Local Agriculture Reduces Environmental Impact
By Lester R. Brown
In combination with moving down the food chain to eat fewer livestock
products, reducing the food miles in our diets can dramatically reduce
energy use in the food economy.
In the United States, there has been a surge of interest in eating
fresh local foods, corresponding with mounting concerns about the
climate effects of consuming food from distant places and about the
obesity and other health problems associated with junk food diets. This
is reflected in the rise in urban gardening, school gardening, and
With the fast-growing local foods movement, diets are becoming more
locally shaped and more seasonal. In a typical supermarket in an
industrial country today it is often difficult to tell what season it
is because the store tries to make everything available on a year-round
basis. As oil prices rise, this will become less common. In essence, a
reduction in the use of oil to transport food over long
distances--whether by plane, truck, or ship--will also localize the food
This trend toward localization is reflected in the recent rise in the
number of farms in the United States, which may be the reversal of a
century-long trend of farm consolidation. Between the agricultural
census of 2002 and that of 2007, the number of farms in the United
States increased by 4 percent to roughly 2.2 million. The new farms
were mostly small, many of them operated by women, whose numbers in
farming jumped from 238,000 in 2002 to 306,000 in 2007, a rise of
nearly 30 percent.
Many of the new farms cater to local markets. Some produce fresh fruits
and vegetables exclusively for farmers' markets or for their own
roadside stands. Others produce specialized products, such as the goat
farms that produce milk, cheese, and meat or the farms that grow
flowers or wood for fireplaces. Others specialize in organic food. The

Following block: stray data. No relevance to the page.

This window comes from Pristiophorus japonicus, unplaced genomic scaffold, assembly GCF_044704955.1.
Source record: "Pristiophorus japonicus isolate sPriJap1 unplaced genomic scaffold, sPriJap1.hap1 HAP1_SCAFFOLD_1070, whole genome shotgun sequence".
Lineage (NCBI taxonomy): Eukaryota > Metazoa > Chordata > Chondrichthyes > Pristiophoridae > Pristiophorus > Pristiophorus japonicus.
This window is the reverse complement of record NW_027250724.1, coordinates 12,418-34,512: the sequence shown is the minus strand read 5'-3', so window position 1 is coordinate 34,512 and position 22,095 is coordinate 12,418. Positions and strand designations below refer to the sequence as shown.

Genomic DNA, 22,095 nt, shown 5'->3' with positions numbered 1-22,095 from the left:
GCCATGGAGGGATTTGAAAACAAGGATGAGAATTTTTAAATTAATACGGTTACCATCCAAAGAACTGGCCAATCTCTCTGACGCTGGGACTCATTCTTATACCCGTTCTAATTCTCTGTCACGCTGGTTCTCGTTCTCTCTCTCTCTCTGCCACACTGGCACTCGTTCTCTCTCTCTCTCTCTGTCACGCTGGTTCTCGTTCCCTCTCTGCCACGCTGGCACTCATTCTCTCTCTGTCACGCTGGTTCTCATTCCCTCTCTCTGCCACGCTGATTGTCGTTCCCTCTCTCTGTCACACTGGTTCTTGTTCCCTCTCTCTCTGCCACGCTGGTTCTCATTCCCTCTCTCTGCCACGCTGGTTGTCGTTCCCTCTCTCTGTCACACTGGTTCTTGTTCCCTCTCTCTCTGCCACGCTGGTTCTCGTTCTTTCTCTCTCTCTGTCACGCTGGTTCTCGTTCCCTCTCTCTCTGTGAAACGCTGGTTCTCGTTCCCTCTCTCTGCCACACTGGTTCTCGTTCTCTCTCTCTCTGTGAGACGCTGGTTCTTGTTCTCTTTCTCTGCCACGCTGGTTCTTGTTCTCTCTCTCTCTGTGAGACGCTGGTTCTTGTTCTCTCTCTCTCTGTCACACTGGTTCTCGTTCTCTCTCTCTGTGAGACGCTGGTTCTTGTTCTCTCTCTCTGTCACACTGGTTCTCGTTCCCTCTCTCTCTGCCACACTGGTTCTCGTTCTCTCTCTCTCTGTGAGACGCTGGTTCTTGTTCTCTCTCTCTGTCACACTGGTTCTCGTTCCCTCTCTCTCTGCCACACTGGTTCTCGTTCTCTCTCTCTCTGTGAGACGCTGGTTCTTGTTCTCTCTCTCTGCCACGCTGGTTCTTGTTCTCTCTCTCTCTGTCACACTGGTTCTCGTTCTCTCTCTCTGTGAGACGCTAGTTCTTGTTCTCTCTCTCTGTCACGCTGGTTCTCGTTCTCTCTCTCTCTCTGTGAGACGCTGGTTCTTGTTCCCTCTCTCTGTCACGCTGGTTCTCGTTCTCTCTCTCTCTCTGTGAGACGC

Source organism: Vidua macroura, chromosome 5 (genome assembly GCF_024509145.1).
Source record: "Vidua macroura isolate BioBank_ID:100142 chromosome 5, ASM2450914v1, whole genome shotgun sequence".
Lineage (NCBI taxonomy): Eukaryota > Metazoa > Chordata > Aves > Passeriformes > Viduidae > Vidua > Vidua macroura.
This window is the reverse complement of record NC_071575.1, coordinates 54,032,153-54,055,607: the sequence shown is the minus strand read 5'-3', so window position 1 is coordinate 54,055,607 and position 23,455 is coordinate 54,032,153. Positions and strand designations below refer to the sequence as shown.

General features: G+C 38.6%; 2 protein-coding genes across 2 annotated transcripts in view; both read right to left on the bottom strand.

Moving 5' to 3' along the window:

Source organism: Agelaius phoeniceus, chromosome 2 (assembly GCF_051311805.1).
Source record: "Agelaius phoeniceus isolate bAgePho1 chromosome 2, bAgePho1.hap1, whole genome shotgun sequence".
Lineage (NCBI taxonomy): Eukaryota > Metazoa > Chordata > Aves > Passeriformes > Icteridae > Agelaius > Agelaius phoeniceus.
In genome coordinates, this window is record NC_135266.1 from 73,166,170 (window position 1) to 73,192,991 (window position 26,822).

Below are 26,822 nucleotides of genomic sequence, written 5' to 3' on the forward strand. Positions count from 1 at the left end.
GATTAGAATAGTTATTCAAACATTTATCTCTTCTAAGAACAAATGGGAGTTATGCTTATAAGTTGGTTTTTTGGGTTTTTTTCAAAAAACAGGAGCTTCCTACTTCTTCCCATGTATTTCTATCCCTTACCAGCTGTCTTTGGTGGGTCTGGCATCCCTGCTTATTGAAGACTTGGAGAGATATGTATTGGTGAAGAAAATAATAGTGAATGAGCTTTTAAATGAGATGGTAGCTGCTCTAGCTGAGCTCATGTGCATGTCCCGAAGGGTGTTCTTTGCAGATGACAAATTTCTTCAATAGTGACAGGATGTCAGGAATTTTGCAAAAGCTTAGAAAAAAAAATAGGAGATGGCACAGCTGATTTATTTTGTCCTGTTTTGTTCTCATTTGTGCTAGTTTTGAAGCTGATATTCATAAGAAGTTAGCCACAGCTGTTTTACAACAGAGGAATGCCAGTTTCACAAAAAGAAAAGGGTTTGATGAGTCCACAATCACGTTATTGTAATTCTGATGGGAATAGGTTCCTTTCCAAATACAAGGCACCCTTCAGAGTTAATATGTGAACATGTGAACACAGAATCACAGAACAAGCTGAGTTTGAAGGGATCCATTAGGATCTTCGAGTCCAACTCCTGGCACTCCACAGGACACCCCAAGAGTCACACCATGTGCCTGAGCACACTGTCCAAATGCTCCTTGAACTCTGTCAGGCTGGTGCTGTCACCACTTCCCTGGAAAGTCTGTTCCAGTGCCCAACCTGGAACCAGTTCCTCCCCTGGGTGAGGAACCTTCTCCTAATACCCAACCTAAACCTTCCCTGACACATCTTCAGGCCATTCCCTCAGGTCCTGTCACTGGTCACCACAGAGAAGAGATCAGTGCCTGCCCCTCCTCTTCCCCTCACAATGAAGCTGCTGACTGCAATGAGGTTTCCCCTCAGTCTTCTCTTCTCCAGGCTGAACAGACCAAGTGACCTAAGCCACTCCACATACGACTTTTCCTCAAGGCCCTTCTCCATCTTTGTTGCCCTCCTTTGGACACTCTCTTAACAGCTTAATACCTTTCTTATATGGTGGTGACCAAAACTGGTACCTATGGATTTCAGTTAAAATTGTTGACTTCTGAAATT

number of organic farms in the United States jumped from 12,000 in 2002
to 18,200 in 2007, increasing by half in five years.
Gardening was given a big boost in the spring of 2009 when U.S. First
Lady Michelle Obama worked with children from a local school to dig up
a piece of lawn by the White House to start a vegetable garden. There
was a precedent. Eleanor Roosevelt planted a White House victory garden
during World War II. Her initiative encouraged millions of victory
gardens that eventually grew 40 percent of the nation's fresh produce.
Although it was much easier to expand home gardening during World War
II, when the United States was largely a rural society, there is still
a huge gardening potential--given that the grass lawns surrounding U.S.
residences collectively cover some 18 million acres. Converting even a
small share of this to fresh vegetables and fruit trees could make an
important contribution to improving nutrition.
Many cities and small towns in the United States and England are
creating community gardens that can be used by those who would
otherwise not have access to land for gardening. Providing space for
community gardens is seen by many local governments as an essential
service, like providing playgrounds for children or tennis courts and
other sport facilities.
Many market outlets are opening up for local produce. Perhaps the best
known of these are the farmers' markets where local farmers bring their
produce for sale. In the United States, the number of these markets
increased from 1,755 in 1994 to more than 4,700 in mid-2009, nearly
tripling over 15 years. Farmers' markets reestablish personal ties
between producers and consumers that do not exist in the impersonal